This is a competitive renewal application focused on the role of the mGluR5-PKC5 signaling pathway in ethanol self-administration and reinstatement of ethanol-seeking behavior. During the current funding period, we have demonstrated that this signaling pathway is an important mediator of voluntary ethanol intake in rodents. mGluR5 receptors are biochemically coupled to PKC5 activity, and antagonists of mGluR5 receptors reduce ethanol consumption in wildtype mice but not mice lacking PKC5. We have developed a model of intravenous (i.v.) ethanol self-administration in the rat that is amenable to pharmacological manipulation of ethanol reinforcement as well as the study of reinstatement of ethanol seeking behavior, a widely used model of relapse. Using this model, we have identified the nucleus accumbens (NAc) as a critical brain region that is involved in the regulation of ethanol self-administration by signaling between mGluR5 and PKC5. Finally, we have generated novel preliminary data showing that PKC5 mediates phosphorylation of the mGluR5 receptor, which we hypothesize plays a role in regulating the ligand binding properties and surface expression of this receptor. In this renewal application, we will further examine the reciprocal signaling between mGluR5 and PKC5 as well as the neural circuitry where this signaling pathway regulates ethanol self-administration and reinstatement of ethanol-seeking behavior.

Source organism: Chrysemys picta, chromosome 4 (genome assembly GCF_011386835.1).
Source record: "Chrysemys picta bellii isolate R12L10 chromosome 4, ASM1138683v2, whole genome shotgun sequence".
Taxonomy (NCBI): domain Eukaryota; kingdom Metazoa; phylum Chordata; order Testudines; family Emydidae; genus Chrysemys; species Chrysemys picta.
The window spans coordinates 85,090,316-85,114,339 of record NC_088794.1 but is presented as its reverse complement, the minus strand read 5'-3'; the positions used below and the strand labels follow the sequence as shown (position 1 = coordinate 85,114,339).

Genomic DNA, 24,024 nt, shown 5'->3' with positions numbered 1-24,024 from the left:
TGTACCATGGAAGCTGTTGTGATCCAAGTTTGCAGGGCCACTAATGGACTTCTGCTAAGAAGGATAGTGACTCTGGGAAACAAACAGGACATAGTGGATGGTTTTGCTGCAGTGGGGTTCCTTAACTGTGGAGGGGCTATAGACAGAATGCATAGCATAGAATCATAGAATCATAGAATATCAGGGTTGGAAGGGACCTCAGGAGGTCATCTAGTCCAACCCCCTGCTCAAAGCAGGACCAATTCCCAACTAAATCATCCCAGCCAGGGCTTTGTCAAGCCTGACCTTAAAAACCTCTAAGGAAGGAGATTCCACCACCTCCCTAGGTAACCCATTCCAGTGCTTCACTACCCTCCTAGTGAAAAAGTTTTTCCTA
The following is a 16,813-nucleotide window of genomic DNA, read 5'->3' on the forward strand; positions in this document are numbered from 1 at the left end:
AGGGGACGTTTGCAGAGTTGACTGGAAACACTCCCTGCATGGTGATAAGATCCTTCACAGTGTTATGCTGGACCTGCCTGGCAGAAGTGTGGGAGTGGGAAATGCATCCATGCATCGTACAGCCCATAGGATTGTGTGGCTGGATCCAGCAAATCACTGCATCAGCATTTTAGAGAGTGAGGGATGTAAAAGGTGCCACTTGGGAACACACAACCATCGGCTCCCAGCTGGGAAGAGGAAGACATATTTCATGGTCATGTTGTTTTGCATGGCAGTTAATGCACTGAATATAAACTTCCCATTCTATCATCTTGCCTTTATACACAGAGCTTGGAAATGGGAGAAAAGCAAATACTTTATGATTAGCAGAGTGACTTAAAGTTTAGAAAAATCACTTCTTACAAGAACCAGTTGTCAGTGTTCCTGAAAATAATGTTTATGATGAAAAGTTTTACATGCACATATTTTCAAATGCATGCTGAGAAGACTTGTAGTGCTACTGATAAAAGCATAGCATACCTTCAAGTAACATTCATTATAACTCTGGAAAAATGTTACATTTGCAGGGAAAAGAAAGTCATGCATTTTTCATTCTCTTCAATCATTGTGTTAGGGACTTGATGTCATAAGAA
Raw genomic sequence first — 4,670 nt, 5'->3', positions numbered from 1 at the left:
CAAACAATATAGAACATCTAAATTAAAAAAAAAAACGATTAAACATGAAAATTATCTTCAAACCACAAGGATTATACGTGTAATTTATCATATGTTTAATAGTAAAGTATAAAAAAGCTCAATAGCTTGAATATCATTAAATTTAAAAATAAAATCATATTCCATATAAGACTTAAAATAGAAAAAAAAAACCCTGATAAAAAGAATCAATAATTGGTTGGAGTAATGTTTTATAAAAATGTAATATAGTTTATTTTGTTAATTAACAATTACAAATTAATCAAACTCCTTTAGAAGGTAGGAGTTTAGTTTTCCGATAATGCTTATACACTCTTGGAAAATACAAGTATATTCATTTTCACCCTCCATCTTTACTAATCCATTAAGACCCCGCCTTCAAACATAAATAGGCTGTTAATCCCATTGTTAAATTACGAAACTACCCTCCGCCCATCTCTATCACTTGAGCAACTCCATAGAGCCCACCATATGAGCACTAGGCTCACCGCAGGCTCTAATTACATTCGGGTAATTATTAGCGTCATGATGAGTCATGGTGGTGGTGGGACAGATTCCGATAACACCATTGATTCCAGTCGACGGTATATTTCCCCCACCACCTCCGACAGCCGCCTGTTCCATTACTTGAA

In Specific Aim 1, we will examine the regulation of mGluR5 receptor function by PKC5. Specifically, we will examine changes in the ligand binding properties and cell surface expression of mGluR5 receptors in the dorsal and ventral striatum following intracerebroventricular administration of the PKC5 translocation inhibitor myr-5V1-2.
In Specific Aim 2, we will examine the neural circuitry where mGluR5-PKC5 signaling mediates ethanol reinforcement. This will be examined by measuring i.v. ethanol self-administration following microinjection of the selective mGluR5 antagonist MTEP alone and in combination with the PKC5 translocation inhibitor myr-5V1-2 into the ventral tegmental area (VTA) or medial prefrontal cortex (mPFC), regions that are known to mediate the reinforcing effects of ethanol.